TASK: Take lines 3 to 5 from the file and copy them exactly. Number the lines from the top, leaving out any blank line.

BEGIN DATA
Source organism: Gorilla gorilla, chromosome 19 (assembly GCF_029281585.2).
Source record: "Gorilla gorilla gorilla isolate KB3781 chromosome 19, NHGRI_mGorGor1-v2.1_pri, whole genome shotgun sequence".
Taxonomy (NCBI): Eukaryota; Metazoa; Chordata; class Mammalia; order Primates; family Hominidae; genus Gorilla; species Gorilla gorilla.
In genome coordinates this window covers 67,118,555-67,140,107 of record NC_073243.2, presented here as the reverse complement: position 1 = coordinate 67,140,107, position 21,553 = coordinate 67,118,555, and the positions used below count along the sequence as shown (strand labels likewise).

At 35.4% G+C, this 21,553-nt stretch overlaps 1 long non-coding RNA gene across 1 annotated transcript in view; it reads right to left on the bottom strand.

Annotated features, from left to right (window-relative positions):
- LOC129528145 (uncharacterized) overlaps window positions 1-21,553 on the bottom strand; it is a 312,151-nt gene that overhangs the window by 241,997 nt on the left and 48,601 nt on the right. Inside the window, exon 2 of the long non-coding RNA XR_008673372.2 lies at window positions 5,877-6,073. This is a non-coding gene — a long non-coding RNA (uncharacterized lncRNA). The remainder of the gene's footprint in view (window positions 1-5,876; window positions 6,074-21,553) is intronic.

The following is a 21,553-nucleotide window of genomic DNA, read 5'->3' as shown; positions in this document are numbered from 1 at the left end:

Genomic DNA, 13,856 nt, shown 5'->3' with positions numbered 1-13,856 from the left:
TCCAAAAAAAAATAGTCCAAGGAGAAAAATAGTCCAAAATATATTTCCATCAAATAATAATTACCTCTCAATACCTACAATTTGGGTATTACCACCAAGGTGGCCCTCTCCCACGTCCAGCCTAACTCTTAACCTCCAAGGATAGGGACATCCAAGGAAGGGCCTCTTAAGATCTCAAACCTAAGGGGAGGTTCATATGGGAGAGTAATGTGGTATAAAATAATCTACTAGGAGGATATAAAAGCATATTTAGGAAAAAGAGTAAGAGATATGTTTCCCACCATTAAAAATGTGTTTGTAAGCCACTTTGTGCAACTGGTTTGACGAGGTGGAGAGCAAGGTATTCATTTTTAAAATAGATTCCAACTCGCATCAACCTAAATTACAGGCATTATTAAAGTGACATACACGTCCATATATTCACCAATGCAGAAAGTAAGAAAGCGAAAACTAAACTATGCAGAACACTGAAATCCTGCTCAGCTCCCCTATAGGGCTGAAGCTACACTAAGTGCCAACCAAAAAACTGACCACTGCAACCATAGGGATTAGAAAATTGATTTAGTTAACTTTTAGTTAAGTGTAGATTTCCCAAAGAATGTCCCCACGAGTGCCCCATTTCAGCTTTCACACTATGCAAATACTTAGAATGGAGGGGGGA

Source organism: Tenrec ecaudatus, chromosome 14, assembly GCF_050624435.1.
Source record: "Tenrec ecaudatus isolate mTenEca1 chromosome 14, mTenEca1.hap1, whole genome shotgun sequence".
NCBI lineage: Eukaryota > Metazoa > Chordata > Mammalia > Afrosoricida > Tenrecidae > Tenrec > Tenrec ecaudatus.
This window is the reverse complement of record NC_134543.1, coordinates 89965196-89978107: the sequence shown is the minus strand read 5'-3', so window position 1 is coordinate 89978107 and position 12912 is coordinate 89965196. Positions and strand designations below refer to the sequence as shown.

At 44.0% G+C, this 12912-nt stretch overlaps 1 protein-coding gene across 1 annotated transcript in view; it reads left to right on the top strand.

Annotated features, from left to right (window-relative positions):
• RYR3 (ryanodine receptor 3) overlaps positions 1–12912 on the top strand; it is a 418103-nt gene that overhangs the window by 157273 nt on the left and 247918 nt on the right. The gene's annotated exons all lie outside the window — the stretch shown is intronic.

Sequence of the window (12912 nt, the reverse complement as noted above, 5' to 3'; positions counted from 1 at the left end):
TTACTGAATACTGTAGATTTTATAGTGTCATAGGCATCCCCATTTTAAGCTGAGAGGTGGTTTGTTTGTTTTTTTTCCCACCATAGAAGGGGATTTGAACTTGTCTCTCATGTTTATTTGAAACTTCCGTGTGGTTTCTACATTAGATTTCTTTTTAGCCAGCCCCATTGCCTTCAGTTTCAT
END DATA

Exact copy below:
Taxonomy (NCBI): Eukaryota; Metazoa; Chordata; class Mammalia; order Primates; family Hominidae; genus Gorilla; species Gorilla gorilla.
In genome coordinates this window covers 67,118,555-67,140,107 of record NC_073243.2, presented here as the reverse complement: position 1 = coordinate 67,140,107, position 21,553 = coordinate 67,118,555, and the positions used below count along the sequence as shown (strand labels likewise).

At 35.4% G+C, this 21,553-nt stretch overlaps 1 long non-coding RNA gene across 1 annotated transcript in view; it reads right to left on the bottom strand.